Before we continue, we should point out there's a small difference between programmable thermostats and their smart peers. Programmable thermostats rely on a schedule you set, with or without a smartphone app. On the other hand, smart thermostats collect data about your home to make it easier to set schedules, or even eliminate the need for you to program a schedule altogether. Here's what you can expect from the best thermostats:
Lower Utility Bills
Instead of setting a single, stable temperature as you do on a traditional thermostat, you can use a programmable thermostat to set a schedule of what your home’s temperature should be at different times of each day. This saves money in both the short and long term by only heating or cooling when it's necessary. All programmable thermostats have schedules, but smart ones make the process of setting them easier in the following ways:
A smart thermostat builds on your schedule by adapting when your plans change. Some, like the Nest Learning Thermostat, auto-schedule by tracking your habits over time to learn your routines; eventually, they may pick up on your schedule and preferences so well that you don’t need to adjust them at all. Other smart thermostats don't try to predict your schedule and instead respond to your activities.
Smart thermostats with auto-scheduling create a foundation for their programming by observing your habits and local weather patterns or by asking you simple questions. This works best when a thermostat has at least one of the following:
Usage reports let you know how much energy you use and give feedback on how you can save even more. The best smart thermostats keep a complete record of your energy use starting the moment you activate them. Beyond reports, some thermostats have icons, like the Nest Leaf, to let you know you're improving.
Motion sensors allow the thermostat to react to events outside of your regular schedule such as if you come home from work early one day. This is an advantage if you don't interact with your thermostat very often. Unlike schedules and geofencing, however, motion sensors can't make your home comfortable before you arrive home.
Geofencing creates a zone around your house and tracks your smartphone's location to activate home or away modes. While it is a useful feature, geofencing isn't as reliable as a schedule or motion sensors. As location services improve on smartphones, this feature will become more useful.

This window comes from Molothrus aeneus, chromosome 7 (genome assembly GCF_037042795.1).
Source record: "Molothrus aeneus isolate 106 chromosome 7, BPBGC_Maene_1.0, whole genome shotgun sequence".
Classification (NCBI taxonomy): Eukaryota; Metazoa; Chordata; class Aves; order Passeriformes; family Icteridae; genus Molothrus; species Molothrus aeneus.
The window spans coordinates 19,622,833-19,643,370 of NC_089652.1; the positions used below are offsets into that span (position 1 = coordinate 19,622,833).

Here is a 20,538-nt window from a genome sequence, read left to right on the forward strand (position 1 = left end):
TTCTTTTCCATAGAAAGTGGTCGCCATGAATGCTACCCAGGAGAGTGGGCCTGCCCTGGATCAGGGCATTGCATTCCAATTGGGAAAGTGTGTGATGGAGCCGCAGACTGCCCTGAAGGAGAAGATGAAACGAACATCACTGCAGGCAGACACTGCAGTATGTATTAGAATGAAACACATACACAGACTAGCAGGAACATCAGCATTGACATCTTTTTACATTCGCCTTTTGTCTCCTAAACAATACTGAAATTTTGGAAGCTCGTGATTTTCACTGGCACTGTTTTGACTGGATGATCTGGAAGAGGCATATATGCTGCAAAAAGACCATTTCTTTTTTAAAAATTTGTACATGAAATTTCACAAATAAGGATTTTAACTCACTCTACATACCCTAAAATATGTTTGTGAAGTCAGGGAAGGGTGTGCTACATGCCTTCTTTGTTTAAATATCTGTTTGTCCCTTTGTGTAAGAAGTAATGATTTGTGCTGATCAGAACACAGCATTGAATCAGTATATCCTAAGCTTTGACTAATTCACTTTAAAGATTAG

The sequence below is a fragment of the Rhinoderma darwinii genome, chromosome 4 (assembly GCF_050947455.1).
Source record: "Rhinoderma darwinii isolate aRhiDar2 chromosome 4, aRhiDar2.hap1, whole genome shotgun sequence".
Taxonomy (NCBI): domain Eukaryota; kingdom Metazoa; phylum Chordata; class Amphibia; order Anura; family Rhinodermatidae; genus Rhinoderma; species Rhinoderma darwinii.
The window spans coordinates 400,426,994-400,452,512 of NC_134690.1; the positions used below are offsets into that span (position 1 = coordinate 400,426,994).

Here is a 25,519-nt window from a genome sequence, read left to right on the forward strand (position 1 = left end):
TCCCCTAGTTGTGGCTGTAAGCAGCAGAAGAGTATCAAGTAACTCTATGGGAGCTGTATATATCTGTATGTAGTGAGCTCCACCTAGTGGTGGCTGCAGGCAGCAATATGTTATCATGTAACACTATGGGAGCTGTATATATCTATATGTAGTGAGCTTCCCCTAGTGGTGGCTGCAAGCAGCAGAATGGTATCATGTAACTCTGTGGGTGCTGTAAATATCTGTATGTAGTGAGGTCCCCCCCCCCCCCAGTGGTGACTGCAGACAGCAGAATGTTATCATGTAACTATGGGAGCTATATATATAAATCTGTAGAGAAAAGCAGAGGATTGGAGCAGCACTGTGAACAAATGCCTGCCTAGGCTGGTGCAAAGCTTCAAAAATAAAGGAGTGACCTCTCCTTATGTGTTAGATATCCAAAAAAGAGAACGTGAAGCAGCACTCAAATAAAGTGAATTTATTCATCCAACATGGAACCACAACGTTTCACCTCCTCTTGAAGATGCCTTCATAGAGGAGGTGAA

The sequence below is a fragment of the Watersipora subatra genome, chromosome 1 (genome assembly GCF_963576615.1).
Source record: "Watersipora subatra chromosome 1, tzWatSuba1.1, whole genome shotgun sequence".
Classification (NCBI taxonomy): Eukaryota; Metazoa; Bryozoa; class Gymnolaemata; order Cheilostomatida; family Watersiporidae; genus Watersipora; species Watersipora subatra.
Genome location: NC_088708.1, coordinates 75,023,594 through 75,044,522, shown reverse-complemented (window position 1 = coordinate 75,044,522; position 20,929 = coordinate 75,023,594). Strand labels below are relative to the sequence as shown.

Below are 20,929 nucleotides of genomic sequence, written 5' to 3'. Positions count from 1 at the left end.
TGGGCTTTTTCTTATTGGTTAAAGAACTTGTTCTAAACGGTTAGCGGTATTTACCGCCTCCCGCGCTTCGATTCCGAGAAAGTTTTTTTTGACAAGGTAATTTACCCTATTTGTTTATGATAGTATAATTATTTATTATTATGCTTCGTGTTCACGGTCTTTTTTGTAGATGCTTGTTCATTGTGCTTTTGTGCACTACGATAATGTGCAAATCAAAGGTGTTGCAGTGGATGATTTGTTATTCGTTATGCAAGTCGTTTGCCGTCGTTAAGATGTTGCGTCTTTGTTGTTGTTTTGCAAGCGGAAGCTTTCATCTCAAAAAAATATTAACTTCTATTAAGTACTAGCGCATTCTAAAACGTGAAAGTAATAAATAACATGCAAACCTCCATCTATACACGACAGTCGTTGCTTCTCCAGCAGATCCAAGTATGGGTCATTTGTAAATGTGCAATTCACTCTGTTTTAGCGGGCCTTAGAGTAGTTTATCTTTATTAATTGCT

Smart Home Integration
Some Wi-Fi thermostat manufacturers include home automation functionality so their products can link to popular smart home devices. For example, a smart lock can activate your thermostat’s away mode when you lock the door, a security camera can record a video clip when someone adjusts the temperature, and a fitness tracker can adjust the heat while you sleep. If you have a smart home system, make sure the thermostat you want works with it before you make your purchase.
Using a smartphone app, you can control your system remotely, view usage data and set schedules. All are useful in case you forget to set an energy-friendly temperature until well after you've left the house.
Find out if your utility company offers rebates before you buy a new thermostat, as some offer incentives for you to install a programmable one, which can help pay for the upgrade. Your utility company wants you to conserve as much energy as possible, since it allows it to put what you save to use elsewhere.
A Long Service Life
While new smart thermostat models come out every year, you don't need to replace them often. You can expect most units to last 10 to 20 years under normal conditions. We suggest you only replace your smart thermostat when it breaks, when you upgrade HVAC equipment or if the mobile app stops working when a company goes out of business.
Decoding Common Thermostat Features
This is how many degrees above or below the set temperature your home needs to reach before the thermostat activates your HVAC system. Models with narrow temperature swings of less than a half a degree keep your home the most comfortable but run your HVAC system more often, which can wear down equipment and increase your energy bill. A wider swing is more efficient because it allows the temperature to vary more before activating your home’s heater or air conditioner.
Multistage Heating & Cooling
The thermostat can activate heating and cooling incrementally instead of just turning the system on or off. If one stage isn't powerful enough to adequately cool or heat your home, a stronger stage activates to reach the desired temperature. By only using higher blower speeds when necessary, the system saves energy.
Knowing the weather conditions near your home can help you save energy. For example, you can use this information on especially hot days to set the A/C warmer than normal or turn down the heat on mild winter days. Some thermostats, like the Nest Learning Thermostat, gather this data and use it in tandem with auto-scheduling.
The thermostat can run your air conditioner's fan to circulate the air in your home, which helps eliminate uncomfortable hot and cold spots. Some thermostats can also run the fan briefly after the compressor turns off, which uses leftover cold air in your system that would normally go to waste.
These reminders tell you when to perform basic maintenance like replacing air filters. Some thermostats can also send you an alert when there's a problem with your HVAC equipment.
The best programmable thermostats come with warranties of two or three years. However, some manufacturers provide a longer warranty if you have a professional do the installation. For example, the Carrier Cor has a five-year warranty if it’s professionally installed but only a three-year warranty if you install it yourself.
The best wireless thermostats come with complete customer service, including support reps who can be reached over social media, email, phone and live chat. Because social media support requests are so public, they add a layer of accountability that private communications, such as phone calls, emails and chats, often don't. For example, Twitter is one of the most effective ways to get help with your thermostat because responses are quick and often direct you to the most effective solution.